Written in the gothic tradition of James Dickey’s Buckdancer’s Choice, R. T. Smith’s latest volume of poetry, Brightwood, contains thirty-eight poems set in the American South. In this intellectual and emotionally powerful collection, southern music, religion, and culture interplay with nature.
Deeply aware of his southernness both on the surface (pickup trucks and firearms) and in depth (racial injustice and the peculiarities of masculinity) the narrator recounts episodes in which song, spirituality, and love for the natural world serve as antidotes to violence and torpor. Driven by memories of life in the rural, segregated South, the poems seek out beauty in an attempt to stave off loneliness, pain, and loss. Each asserts the value of detailed craft as a momentary stay against the winds of confusion. The lyrics are moving, the language crackles, and the past haunts every verse.
A good cut — sliver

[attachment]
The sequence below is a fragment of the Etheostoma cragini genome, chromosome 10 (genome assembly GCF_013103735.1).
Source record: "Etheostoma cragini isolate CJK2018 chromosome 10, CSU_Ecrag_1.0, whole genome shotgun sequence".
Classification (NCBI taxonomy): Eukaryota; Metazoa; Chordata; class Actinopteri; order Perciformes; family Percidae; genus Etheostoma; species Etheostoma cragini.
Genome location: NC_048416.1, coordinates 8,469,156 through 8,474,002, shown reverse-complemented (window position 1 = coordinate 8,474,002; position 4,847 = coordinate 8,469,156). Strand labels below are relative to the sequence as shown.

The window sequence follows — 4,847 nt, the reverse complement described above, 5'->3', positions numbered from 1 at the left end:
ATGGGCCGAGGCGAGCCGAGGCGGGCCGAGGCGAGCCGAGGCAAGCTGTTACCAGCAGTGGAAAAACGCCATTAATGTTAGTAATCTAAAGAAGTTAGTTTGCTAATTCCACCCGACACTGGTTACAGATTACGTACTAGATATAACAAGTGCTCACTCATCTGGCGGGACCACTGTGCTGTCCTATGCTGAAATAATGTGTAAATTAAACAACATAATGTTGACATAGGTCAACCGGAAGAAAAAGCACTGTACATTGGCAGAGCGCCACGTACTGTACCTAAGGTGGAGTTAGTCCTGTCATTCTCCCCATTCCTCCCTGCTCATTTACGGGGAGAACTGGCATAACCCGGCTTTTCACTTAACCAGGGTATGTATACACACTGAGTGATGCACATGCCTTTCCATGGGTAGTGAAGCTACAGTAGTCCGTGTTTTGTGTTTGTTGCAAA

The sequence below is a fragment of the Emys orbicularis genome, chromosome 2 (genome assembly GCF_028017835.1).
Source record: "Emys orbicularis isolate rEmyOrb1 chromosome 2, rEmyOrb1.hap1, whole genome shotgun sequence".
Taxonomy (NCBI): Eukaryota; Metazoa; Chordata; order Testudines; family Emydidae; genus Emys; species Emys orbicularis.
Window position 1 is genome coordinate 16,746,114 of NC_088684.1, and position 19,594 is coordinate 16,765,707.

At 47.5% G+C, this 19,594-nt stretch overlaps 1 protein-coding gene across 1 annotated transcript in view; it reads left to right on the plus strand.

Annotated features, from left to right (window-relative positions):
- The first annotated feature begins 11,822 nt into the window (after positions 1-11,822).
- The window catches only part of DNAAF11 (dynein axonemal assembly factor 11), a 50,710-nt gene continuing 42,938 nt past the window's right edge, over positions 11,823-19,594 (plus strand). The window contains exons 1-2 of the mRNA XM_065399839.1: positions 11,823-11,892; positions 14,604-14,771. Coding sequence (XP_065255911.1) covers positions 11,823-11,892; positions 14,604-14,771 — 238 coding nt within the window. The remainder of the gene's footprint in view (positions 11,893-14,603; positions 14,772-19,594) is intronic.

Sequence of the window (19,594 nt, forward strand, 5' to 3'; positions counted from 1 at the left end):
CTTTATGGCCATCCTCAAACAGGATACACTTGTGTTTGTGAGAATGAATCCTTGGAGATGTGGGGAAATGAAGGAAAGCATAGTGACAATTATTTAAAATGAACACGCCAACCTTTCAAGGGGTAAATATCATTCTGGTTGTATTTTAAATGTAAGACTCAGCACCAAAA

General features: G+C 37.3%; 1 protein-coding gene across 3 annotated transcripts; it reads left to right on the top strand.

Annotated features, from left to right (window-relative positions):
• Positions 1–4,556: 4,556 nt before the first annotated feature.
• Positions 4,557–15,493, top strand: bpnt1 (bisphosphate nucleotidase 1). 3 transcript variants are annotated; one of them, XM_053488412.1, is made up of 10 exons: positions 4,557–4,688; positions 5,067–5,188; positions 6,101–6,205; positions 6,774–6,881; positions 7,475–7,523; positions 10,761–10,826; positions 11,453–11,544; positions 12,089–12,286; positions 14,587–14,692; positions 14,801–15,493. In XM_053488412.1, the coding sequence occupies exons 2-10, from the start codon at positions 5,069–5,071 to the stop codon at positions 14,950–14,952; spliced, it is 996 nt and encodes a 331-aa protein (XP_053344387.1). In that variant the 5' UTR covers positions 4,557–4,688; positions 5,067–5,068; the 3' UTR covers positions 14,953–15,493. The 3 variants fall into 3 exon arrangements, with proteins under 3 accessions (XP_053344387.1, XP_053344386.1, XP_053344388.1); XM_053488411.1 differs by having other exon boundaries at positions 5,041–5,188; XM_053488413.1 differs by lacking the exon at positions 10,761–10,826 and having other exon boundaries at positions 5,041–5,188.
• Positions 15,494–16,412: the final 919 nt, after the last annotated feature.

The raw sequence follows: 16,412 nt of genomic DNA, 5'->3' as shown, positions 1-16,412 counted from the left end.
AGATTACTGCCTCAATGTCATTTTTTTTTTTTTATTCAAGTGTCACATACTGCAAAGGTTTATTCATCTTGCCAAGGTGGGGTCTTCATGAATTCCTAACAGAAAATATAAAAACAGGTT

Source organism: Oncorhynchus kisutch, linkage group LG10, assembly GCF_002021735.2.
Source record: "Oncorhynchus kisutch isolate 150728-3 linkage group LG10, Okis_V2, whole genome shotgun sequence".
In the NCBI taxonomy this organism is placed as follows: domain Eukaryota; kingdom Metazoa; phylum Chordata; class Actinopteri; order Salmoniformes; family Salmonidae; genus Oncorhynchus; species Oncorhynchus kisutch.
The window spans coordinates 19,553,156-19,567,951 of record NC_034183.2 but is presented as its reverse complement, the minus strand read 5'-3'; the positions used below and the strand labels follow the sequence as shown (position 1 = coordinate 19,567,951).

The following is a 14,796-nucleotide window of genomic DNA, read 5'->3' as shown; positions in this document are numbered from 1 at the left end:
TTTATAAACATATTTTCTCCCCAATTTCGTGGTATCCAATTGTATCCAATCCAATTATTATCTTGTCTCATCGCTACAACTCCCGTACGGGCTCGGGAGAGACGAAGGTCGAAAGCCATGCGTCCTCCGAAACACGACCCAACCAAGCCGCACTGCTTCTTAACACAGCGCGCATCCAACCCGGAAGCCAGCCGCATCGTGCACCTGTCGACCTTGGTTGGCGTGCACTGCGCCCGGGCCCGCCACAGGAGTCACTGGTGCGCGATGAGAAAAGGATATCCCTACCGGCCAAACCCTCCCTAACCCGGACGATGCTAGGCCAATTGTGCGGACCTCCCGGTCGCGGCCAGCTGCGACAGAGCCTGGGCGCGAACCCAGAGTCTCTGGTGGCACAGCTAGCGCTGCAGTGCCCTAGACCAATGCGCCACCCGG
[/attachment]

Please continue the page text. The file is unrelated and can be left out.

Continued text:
by sliver — finds an owl’s eye
in the texture. You rasp and sand
for the curve of muscle, the feel
of bone, then smoke and varnish
for the whiskey sheen. When
it’s dry and strung, tune it to the wind
till it comes alive, brightwood again.
If a fiddle’s fashioned with such ardor,
it can stir the world’s first spark,
drawn the way healing always is —
from the stridor of the dark.
From “Brightwood” published in Brightwood: Poems by R. T. Smith. Copyright © 2003 by R. T. Smith. All rights reserved.
R. T. Smith 's fiction has been published in Best American Short Stories, New Stories from the South, Best American Mystery Stories, and two Pushcart Prize anthologies. He is the author of thirteen volumes of poetry and has received the Library of Virginia Poetry Award. Raised in Georgia and North Carolina, he now lives in Rockbridge County, Virginia. He is the editor of Shenandoah: The Washington and Lee University Review.